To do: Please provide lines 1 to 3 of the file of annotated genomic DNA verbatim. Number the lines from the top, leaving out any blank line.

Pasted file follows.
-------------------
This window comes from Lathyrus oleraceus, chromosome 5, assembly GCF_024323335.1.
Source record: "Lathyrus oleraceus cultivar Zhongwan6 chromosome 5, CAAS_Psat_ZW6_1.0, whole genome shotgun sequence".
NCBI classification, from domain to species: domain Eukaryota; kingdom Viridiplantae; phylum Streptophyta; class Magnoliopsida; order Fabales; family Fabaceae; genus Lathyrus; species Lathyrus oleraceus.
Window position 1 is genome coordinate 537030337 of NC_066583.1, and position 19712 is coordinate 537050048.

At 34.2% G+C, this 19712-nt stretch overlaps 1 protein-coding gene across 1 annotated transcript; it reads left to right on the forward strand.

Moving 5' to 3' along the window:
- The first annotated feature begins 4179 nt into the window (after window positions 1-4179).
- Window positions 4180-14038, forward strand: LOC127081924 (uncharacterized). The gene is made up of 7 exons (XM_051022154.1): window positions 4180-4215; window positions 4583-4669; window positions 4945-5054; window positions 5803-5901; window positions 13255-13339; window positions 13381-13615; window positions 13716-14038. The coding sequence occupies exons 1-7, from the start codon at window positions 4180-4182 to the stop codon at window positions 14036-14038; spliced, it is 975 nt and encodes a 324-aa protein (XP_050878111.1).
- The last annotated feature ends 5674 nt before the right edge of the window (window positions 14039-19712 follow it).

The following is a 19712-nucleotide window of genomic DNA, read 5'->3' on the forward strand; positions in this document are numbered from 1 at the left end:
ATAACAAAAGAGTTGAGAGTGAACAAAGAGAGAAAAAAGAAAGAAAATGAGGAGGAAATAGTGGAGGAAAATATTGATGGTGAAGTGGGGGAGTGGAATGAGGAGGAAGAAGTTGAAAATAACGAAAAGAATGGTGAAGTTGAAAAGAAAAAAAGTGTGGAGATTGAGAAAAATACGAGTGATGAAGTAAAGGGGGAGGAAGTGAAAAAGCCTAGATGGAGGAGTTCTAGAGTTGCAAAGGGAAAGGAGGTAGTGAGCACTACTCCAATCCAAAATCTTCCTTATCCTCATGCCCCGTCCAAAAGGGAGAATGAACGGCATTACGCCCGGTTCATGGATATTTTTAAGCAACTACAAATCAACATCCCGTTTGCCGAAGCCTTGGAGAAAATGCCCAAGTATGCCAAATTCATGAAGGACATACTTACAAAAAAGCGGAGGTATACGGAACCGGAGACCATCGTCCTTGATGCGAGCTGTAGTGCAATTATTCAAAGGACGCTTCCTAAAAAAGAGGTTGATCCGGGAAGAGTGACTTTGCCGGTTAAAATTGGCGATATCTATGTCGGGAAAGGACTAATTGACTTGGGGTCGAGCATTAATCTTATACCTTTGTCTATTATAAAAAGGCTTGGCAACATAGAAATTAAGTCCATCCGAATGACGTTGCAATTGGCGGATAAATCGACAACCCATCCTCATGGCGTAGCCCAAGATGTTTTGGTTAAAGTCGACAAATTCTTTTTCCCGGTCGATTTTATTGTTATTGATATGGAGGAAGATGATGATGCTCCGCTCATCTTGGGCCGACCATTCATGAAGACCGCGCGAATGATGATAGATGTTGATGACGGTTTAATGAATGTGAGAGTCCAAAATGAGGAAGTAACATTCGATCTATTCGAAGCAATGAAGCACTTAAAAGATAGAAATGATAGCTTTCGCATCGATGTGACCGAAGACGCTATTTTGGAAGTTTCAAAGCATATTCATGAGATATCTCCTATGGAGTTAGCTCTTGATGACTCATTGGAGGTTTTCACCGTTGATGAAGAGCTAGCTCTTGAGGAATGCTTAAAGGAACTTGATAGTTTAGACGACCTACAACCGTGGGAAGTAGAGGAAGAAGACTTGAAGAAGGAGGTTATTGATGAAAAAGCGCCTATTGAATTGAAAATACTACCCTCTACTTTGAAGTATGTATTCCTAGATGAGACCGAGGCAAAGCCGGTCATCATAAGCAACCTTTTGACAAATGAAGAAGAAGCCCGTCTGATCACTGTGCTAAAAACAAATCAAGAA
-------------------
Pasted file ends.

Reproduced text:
This window comes from Lathyrus oleraceus, chromosome 5, assembly GCF_024323335.1.
Source record: "Lathyrus oleraceus cultivar Zhongwan6 chromosome 5, CAAS_Psat_ZW6_1.0, whole genome shotgun sequence".
NCBI classification, from domain to species: domain Eukaryota; kingdom Viridiplantae; phylum Streptophyta; class Magnoliopsida; order Fabales; family Fabaceae; genus Lathyrus; species Lathyrus oleraceus.